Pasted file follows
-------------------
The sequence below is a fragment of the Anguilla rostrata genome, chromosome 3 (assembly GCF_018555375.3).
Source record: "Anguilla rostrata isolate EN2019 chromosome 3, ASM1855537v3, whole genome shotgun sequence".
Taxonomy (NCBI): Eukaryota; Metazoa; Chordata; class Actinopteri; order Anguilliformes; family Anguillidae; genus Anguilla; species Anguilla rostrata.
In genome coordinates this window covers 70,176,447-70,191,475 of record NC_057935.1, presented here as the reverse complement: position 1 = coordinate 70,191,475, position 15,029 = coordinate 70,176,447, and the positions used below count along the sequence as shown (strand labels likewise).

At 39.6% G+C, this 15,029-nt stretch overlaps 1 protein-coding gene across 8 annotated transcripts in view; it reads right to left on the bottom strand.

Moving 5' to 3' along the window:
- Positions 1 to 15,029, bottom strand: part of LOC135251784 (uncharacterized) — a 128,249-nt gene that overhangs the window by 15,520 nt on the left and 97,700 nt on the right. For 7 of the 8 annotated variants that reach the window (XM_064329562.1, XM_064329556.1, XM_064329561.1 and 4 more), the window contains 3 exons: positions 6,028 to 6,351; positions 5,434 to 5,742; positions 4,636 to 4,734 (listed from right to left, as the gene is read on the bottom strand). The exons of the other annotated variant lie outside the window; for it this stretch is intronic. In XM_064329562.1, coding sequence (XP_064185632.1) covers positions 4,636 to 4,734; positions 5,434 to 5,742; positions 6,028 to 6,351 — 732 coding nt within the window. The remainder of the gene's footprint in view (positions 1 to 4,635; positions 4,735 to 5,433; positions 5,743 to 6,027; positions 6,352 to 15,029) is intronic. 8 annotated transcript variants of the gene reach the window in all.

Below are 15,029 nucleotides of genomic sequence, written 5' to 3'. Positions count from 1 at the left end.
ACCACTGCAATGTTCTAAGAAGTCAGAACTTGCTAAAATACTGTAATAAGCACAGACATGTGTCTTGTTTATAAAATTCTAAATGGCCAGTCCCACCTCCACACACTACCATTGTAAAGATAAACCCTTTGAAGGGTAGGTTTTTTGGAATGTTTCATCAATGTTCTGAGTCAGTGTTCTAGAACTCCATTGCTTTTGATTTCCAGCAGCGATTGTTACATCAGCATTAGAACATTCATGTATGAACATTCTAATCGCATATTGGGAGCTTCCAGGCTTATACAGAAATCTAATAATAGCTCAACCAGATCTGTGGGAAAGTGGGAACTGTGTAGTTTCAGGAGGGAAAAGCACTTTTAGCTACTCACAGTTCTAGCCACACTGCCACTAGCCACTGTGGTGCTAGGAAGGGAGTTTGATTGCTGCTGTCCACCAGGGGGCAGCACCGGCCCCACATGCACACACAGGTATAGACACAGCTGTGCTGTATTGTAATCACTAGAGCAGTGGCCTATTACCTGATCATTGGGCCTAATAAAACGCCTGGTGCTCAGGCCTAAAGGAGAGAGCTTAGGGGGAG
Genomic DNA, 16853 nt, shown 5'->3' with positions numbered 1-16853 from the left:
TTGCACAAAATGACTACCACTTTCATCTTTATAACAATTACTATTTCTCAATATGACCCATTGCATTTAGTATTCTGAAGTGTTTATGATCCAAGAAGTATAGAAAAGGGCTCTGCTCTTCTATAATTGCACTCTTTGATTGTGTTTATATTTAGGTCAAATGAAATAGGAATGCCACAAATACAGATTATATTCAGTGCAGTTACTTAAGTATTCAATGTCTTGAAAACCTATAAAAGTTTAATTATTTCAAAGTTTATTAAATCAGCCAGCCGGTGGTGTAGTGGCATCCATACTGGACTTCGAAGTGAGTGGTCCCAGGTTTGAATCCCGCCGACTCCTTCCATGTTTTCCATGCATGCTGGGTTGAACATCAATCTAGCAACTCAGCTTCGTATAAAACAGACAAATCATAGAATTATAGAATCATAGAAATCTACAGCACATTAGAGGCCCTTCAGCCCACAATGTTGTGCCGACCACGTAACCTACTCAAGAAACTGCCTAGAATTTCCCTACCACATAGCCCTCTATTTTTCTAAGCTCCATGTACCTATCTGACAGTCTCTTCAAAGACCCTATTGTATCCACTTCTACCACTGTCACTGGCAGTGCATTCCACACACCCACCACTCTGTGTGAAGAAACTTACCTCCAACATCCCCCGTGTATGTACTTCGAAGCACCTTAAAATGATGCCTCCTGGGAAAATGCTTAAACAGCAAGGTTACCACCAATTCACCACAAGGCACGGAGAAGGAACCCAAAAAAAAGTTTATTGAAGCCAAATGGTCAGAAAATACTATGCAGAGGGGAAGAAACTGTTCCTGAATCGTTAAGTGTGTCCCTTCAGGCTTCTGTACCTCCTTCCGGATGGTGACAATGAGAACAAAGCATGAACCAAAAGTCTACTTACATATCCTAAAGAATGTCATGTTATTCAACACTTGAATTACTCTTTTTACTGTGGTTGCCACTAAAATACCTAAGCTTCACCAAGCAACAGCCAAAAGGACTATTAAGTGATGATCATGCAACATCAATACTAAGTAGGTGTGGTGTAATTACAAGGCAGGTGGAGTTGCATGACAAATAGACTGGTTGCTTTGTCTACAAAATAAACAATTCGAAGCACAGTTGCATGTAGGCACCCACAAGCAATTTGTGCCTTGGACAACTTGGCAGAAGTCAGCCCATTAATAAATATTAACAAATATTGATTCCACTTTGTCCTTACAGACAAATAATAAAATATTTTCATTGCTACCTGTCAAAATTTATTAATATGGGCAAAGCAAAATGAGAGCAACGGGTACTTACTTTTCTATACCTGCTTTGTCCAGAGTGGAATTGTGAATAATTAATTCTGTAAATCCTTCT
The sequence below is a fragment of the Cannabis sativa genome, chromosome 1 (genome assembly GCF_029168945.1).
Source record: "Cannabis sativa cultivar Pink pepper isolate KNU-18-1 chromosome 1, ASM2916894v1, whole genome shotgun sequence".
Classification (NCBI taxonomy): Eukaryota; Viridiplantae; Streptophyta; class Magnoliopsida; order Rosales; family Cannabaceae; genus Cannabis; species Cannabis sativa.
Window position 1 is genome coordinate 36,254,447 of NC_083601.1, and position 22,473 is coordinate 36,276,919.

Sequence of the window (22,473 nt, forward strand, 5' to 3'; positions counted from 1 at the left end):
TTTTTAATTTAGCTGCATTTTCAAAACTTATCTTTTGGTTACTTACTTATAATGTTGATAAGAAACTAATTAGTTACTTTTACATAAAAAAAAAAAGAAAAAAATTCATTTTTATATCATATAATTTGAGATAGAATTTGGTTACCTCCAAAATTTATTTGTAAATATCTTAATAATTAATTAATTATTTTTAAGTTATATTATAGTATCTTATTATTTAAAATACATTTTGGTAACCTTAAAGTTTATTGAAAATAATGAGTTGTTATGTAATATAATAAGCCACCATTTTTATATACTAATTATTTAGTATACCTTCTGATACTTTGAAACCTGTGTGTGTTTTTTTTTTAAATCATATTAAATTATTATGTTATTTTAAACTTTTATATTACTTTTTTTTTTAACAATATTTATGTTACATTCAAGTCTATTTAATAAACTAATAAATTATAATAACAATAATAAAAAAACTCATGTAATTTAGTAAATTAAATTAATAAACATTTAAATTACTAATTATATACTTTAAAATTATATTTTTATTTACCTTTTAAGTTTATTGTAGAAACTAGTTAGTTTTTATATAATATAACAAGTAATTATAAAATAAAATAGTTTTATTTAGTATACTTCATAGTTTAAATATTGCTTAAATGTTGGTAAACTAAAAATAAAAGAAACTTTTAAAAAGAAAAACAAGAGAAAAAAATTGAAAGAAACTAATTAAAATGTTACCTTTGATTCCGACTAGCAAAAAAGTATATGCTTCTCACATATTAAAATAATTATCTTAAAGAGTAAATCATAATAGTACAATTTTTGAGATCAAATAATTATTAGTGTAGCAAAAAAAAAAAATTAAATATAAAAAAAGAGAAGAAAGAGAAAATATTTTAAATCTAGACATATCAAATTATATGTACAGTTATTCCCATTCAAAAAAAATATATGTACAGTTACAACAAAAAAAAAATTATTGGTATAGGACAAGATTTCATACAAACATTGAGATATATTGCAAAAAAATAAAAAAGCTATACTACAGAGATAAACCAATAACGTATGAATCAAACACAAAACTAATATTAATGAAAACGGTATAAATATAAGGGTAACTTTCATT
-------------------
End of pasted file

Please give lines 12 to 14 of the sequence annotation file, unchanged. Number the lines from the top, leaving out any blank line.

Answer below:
The sequence below is a fragment of the Cannabis sativa genome, chromosome 1 (genome assembly GCF_029168945.1).
Source record: "Cannabis sativa cultivar Pink pepper isolate KNU-18-1 chromosome 1, ASM2916894v1, whole genome shotgun sequence".
Classification (NCBI taxonomy): Eukaryota; Viridiplantae; Streptophyta; class Magnoliopsida; order Rosales; family Cannabaceae; genus Cannabis; species Cannabis sativa.